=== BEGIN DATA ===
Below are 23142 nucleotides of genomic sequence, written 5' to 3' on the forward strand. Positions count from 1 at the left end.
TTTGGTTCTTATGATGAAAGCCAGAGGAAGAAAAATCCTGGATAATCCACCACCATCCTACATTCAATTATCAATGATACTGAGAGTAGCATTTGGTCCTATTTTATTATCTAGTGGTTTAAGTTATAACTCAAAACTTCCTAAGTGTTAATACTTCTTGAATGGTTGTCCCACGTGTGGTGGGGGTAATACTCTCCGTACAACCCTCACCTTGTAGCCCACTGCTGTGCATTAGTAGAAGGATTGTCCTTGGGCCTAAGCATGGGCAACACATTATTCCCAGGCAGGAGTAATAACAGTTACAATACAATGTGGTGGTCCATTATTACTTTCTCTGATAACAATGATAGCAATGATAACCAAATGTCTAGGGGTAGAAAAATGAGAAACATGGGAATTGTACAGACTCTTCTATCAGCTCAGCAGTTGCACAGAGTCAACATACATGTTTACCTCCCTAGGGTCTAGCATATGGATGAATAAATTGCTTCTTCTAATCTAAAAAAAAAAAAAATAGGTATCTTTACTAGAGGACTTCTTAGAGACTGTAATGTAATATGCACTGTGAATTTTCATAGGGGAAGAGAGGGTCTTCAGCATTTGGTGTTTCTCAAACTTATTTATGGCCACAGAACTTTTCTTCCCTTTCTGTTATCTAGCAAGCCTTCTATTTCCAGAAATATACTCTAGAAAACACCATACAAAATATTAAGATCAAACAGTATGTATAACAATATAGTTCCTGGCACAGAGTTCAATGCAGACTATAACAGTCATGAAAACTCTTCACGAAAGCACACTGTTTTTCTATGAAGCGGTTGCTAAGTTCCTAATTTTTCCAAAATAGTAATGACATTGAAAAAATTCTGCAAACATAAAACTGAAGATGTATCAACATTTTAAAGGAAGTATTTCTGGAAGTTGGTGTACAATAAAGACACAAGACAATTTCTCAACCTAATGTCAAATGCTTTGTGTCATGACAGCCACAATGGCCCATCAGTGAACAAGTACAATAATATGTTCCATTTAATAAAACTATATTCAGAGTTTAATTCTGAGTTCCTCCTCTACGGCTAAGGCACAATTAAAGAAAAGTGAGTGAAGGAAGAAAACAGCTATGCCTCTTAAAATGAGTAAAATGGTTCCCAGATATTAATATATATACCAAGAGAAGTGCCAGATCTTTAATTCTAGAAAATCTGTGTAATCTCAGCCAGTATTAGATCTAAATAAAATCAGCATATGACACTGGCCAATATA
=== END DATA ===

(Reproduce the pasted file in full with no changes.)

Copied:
Below are 23142 nucleotides of genomic sequence, written 5' to 3' on the forward strand. Positions count from 1 at the left end.
TTTGGTTCTTATGATGAAAGCCAGAGGAAGAAAAATCCTGGATAATCCACCACCATCCTACATTCAATTATCAATGATACTGAGAGTAGCATTTGGTCCTATTTTATTATCTAGTGGTTTAAGTTATAACTCAAAACTTCCTAAGTGTTAATACTTCTTGAATGGTTGTCCCACGTGTGGTGGGGGTAATACTCTCCGTACAACCCTCACCTTGTAGCCCACTGCTGTGCATTAGTAGAAGGATTGTCCTTGGGCCTAAGCATGGGCAACACATTATTCCCAGGCAGGAGTAATAACAGTTACAATACAATGTGGTGGTCCATTATTACTTTCTCTGATAACAATGATAGCAATGATAACCAAATGTCTAGGGGTAGAAAAATGAGAAACATGGGAATTGTACAGACTCTTCTATCAGCTCAGCAGTTGCACAGAGTCAACATACATGTTTACCTCCCTAGGGTCTAGCATATGGATGAATAAATTGCTTCTTCTAATCTAAAAAAAAAAAAAATAGGTATCTTTACTAGAGGACTTCTTAGAGACTGTAATGTAATATGCACTGTGAATTTTCATAGGGGAAGAGAGGGTCTTCAGCATTTGGTGTTTCTCAAACTTATTTATGGCCACAGAACTTTTCTTCCCTTTCTGTTATCTAGCAAGCCTTCTATTTCCAGAAATATACTCTAGAAAACACCATACAAAATATTAAGATCAAACAGTATGTATAACAATATAGTTCCTGGCACAGAGTTCAATGCAGACTATAACAGTCATGAAAACTCTTCACGAAAGCACACTGTTTTTCTATGAAGCGGTTGCTAAGTTCCTAATTTTTCCAAAATAGTAATGACATTGAAAAAATTCTGCAAACATAAAACTGAAGATGTATCAACATTTTAAAGGAAGTATTTCTGGAAGTTGGTGTACAATAAAGACACAAGACAATTTCTCAACCTAATGTCAAATGCTTTGTGTCATGACAGCCACAATGGCCCATCAGTGAACAAGTACAATAATATGTTCCATTTAATAAAACTATATTCAGAGTTTAATTCTGAGTTCCTCCTCTACGGCTAAGGCACAATTAAAGAAAAGTGAGTGAAGGAAGAAAACAGCTATGCCTCTTAAAATGAGTAAAATGGTTCCCAGATATTAATATATATACCAAGAGAAGTGCCAGATCTTTAATTCTAGAAAATCTGTGTAATCTCAGCCAGTATTAGATCTAAATAAAATCAGCATATGACACTGGCCAATATA